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On the Verge of Unsubscribing

I sat down with Arkham City (PS3) this weekend and something clicked: When I have time to game, RIFT is hardly ever my first choice anymore. Actually, MMOs in general aren’t my first choice. It might seem trite, but this is the first time in quite a while that I haven’t been “MMO Dedicated” even though I maintain a strong interest in the genre. Not strong enough to get me to login, though, it seems. So after nearly eight months, RIFT may get the boot.

The problem is endgame. There’s just not enough for someone like me to do. Don’t get me wrong, RIFT has plentiful options to keep you busy at 50 but they all seem to take an hour or more to enjoy. PUG dungeons are 1-2 hours, Chronicles aren’t being ran (by my guild), and zone events occur such that, generally, you’re only doing one an hour off-peak. These days, I log in, look for a zone event and log back out again if one doesn’t spawn fairly quick. They’re the only tangible way for me to continue and when I’m logging in and out having done nothing, I usually just assume play something else and save the time.

Right now, long stretches aren’t something I can commit to gaming, so RIFT will get the cut unless 1.6 drops before my sub expires on the 15th.

The larger question this raises is whether or not a game like RIFT should provide options for a player casual player. Leaving all thoughts of “money left on the table” aside, should an MMORPG provide options for the one-hour or less crowd? Some old school players would say no, that to see the most in any game you have to commit to it. I say they should and that they should be more than just side-dishes to the main event.

In my case, RIFT provides plenty of on-demand options, I’m just not interested in them. Crafting is an option but I’m just not a crafter, artifact collecting is a pleasant “side” activity (but when you’re not doing the “main” part of the game, does it matter?), and PvP is so woefully impenetrable that I walk away frustrated most times I try. RIFT is providing me options but none of them are worth $15 a month.

I’m not saying casuals should be raiders or get the same opportunities as more dedicated players, but if you’re developing a game that’s “massive in scope” shouldn’t there be enough substance to keep casual players from feeling like they get the scraps on the side?

I hate to say it but here we go: mini-games. Mini-games are the answer to this “you’re making my game too casual” argument. I’m not suggesting we add a Bejeweled clone into every game but is there any reason other parts of these games need to be so shallow? Why can’t we make crafting or gathering more involved? Why can’t fishing actually be fishing? If there is anything FFXIV got right, it was making crafting more than a click-and-forget affair.

Or how about the return of a classic idea, like mobhunt? Mobhunts were a system from the MUD days where the game would assign a random, increasingly difficult mob for you to kill. If you did it, you got gold and some experience, which also increased with the amount of mobhunts you’d completed. It was a lot of fun and relied on the player’s knowledge of the game world, something which is definitely needed in today’s MMOs.

I guess leaving RIFT for a while wouldn’t be so bad. I feel this need to stay subscribed to it since I blogged and podcasted about it for the better part of a year. Since then I became a grad student. How things change.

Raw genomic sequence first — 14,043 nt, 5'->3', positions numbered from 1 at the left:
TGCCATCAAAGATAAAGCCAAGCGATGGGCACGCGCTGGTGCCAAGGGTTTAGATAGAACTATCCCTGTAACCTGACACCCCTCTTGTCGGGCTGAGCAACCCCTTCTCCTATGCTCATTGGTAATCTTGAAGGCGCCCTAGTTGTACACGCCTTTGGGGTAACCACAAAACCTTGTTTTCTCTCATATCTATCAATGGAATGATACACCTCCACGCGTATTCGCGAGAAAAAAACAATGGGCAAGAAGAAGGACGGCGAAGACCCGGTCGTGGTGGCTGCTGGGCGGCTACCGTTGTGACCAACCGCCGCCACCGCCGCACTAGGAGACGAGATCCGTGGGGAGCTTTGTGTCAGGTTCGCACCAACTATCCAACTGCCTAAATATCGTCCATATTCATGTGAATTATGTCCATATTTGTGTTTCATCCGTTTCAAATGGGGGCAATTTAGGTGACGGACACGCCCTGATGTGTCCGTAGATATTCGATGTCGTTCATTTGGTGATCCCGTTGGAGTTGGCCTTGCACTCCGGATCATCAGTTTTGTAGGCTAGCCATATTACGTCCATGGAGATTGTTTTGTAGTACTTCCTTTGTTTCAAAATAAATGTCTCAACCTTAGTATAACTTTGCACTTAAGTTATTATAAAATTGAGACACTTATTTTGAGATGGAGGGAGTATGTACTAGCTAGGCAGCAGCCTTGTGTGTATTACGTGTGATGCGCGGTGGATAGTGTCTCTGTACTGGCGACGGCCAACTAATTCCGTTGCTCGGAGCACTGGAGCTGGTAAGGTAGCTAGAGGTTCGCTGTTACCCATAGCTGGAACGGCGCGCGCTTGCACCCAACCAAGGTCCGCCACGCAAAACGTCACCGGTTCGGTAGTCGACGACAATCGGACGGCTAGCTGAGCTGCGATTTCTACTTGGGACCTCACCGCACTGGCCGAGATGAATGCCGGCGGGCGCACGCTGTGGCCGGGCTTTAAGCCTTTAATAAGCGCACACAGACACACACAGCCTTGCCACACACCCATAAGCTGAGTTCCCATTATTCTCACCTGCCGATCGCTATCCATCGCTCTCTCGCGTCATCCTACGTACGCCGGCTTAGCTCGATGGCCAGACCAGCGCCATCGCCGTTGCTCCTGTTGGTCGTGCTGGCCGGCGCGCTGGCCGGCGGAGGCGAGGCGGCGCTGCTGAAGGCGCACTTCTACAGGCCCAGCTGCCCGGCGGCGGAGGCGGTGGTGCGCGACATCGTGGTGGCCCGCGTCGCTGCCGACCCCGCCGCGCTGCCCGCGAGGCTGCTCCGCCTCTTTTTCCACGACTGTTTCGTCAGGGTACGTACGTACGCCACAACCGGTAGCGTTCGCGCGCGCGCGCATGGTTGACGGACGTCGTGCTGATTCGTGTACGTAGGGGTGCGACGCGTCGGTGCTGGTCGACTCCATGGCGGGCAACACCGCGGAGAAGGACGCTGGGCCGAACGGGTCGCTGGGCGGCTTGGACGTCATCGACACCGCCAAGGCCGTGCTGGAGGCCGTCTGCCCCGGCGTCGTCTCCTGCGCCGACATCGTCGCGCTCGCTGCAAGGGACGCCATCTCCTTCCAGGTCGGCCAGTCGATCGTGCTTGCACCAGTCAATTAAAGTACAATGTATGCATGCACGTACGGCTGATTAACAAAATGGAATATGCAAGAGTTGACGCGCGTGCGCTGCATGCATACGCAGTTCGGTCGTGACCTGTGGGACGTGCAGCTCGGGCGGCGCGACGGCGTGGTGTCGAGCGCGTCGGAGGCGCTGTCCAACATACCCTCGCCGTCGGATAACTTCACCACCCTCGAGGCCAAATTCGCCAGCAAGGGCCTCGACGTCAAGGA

12 comments

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  1. Nils

    What about an open world filled with interesting mobs, groups of mobs, unbeatable mobs, treasure, really deep dungeons and other players to watch and maybe join if it turns out you have more time at hand?

    What about a game that focuses on delivering a compelling gameplay in an open world ?

    1. Chris "Syeric" Coke

      I would LOVE those things. Actually, the single player games I’m most drawn to are open world sandboxes.

  2. Ferrel

    The game will be worse off for the loss of you! 1.6 will bring instant adventures to address players exactly like you! They’re currently not a long term, do them a 1000 times thing but the first few times they’re pretty neat. I’m sure they’ll get better closer to launch.

    Basically you just log on, click the button, and off you go. They scale up as people join/leave but are solo friendly.

    1. Chris "Syeric" Coke

      Hopefully that gives me another option. I’m not holding it against the game, really, though. What’s there, I really enjoy doing. It’s finding the time to do it.

  3. Evalissa

    I think the biggest problem is simply what COULD they do that would be meaningful and yet quick? the two words do not really go together.
    They could allow you to continue an instance where you left off, but that would require a group playing at the same times you do (scheduled grouping is not casual)
    Mini-games are great in addition to the main game, but not something you’d subscribe to an mmo to play unless its something involved.
    Anything that can be done in a short space of time is going to get repetitive very quickly

    Perhaps an ‘Easy mode’ for instances and raids that don’t require a full group to complete would be good, but I can see that causing problems between the two separate comunitys (lets face it, the hard core and the casual crowds don’t exactly work together these days

    Its all well and good saying ‘you need to add something for people with only an hour to do’ but really, I cant think of anything that would keep many people entertained enough to warrant a subscription.

    ~Eva

    (p.s. Dont get me wrong, I agree with you 100%, I’m a big supporter of casual play)

    1. Chris "Syeric" Coke

      Eva!! Long time no see! How have you been?